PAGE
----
Do you want to be lucky? Not just win the lottery lucky, but lucky in everything important to you: your relationships, career and finances, and mental and physical health. Now you can be as lucky as you want to be based on recent findings in the psychology of luck.

In his ten-year scientific study on luck, psychologist Richard Wiseman from the University of Hertfordshire, examined the characteristics of exceptionally lucky and exceptionally unlucky people. In his research, Weisman found that unlucky people like Patricia, a twenty-year-old airline worker, always seem to attract accidents, bad relationships, and unfortunate circumstances. On the other hand, lucky people like Jessica, a forty-two-year-old forensic scientist, always seem to meet the right people--at chance meetings--and end up achieving their lifelong dreams, with seemingly little effort or strain.

How can you become an extraordinary lucky person? Wiseman points to four personality characteristics or habits you can develop to increase your good luck considerably:

*Create and Notice Chance Opportunities

Lucky people are always open to meeting new people and encountering new opportunities for learning and growth. For example, they are more likely to go to social events where they don’t know people (even if they are the more reclusive Introvert type) because they’re aware they could meet someone helpful or learn something valuable
at the next party they attend.

Wiseman did a clever study to test the Opportunities Recognition trait. He asked lucky and unlucky people to read a newspaper and tell him how many photographs were inside. On average, the people classified as unlucky in the study took two minutes to count the photographs, while those rated as high in luck took just a few seconds. Why? The second page of the newspaper had the message in large bold print, “Stop counting--there are 43 photographs in the newspaper.” The lucky people immediately spotted the message and stopped counting, while the unlucky people were so concerned with looking for the photographs that they missed the obvious message.

*Be Relaxed and Flexible; Use Your Intuition

Unlucky people are often more tense and anxious than lucky people. Unlucky people try to analyze everything and worry about missing something and making a mistake. Lucky people are more relaxed, confident, and listen to their intuition--their holistic sense of what is right and wrong for them. Unlucky people miss the right opportunities because they are too focused on looking for something else. An unlucky single person, for example, may go to parties obsessed with finding Mr. or Ms. Right, while the lucky person goes to make friends and have a good time. Often, the lucky person ends up meeting a soul mate--someone’s daughter, mother, sister, brother, co-worker, or friend--through the new acquaintances made at the party.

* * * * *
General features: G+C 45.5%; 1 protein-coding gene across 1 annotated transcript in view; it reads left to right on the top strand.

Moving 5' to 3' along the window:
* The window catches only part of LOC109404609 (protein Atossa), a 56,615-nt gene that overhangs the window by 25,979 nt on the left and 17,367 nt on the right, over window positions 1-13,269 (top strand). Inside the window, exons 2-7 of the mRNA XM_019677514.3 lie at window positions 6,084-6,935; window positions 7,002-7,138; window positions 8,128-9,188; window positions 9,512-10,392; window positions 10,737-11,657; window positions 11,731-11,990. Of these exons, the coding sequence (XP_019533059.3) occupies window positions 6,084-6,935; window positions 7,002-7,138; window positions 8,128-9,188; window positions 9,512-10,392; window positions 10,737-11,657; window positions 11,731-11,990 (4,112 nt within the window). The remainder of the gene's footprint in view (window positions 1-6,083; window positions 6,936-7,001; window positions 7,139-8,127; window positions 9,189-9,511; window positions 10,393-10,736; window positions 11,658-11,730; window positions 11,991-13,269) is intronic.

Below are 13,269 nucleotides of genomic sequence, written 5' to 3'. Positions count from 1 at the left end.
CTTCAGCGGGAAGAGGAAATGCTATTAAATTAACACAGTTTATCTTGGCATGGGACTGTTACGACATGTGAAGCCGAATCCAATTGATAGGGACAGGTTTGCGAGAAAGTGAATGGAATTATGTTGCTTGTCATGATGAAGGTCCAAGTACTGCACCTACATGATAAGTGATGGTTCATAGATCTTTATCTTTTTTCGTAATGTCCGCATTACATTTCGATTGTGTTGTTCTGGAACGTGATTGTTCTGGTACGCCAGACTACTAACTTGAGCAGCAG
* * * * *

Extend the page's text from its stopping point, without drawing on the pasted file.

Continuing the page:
*Change Things Up:/Do Things Differently

Many of us are creatures of habit. We take the same route to work every day; talk to the same people about the same things. Lucky people, on the other hand, believe that changing their daily routine--even a little bit--can help trigger positive and creative changes in other parts of their lives. In Wiseman’s study, for example, one high luck person would change his route to work before he made an important decision. This small deviation got him out of his thinking rut and opened up some creative alternatives. Another lucky person wanted to change the type of people she met at social events, so she played a game with herself. She would think of a common color before he arrived at the party, and then would only talk to people who had that same color clothing: people in black, or those wearing red, for example. In this way, she opened himself up to meeting entirely different people, and she ended up meeting her current business partner.

Develop “It Could Have Been Worse” Thinking For Bad Circumstances

According to Wiseman, lucky people tend to use “counterfactual thinking” to soften the blow of bad circumstances which sometimes occur in their lives. Counterfactual thinking refers to thinking about what could have happened (for example, the worst possible outcome) instead of what actually did happen. In one interesting study, Wiseman asked lucky and unlucky people to imagine that they were in a bank when an armed robber entered and fired a shot that injured them in the arm. Weisman asked the participants if this event was lucky or unlucky. People in the study who were classified as unlucky said it was enormously unlucky that they just happened to be in the bank during the robbery. People classified as lucky viewed the situation as being far luckier: “At least I wasn’t shot in the head and killed.” Lucky people in the study also had a more optimistic take on the situation than unlucky people: “Maybe I can sell the story to the newspaper.” Thus, the lucky people had a more positive, optimistic, and even grateful perception of what happened to them than the unlucky people who were often more negative, pessimistic, and regretful.

As you can see from the research findings, luck can be made or created. You don’t have to be born lucky, or rely on some unknown force to be luckier. You can enhance your luck quotient just by making a few small changes in your everyday habits and approach to life. With greater luck, you will choose the right mate, friends, acquaintances, and business partners. You will make the right investments, and spend time on the best activities, goals, plans, and strategies for you. You will be happier, healthier, richer, and wiser if you just change a few elements of your personality. Before long you will create a closer and more intimate relationship with that charming and alluring companion who can grant the dreams of your heart: Happy-go Lucky Luck.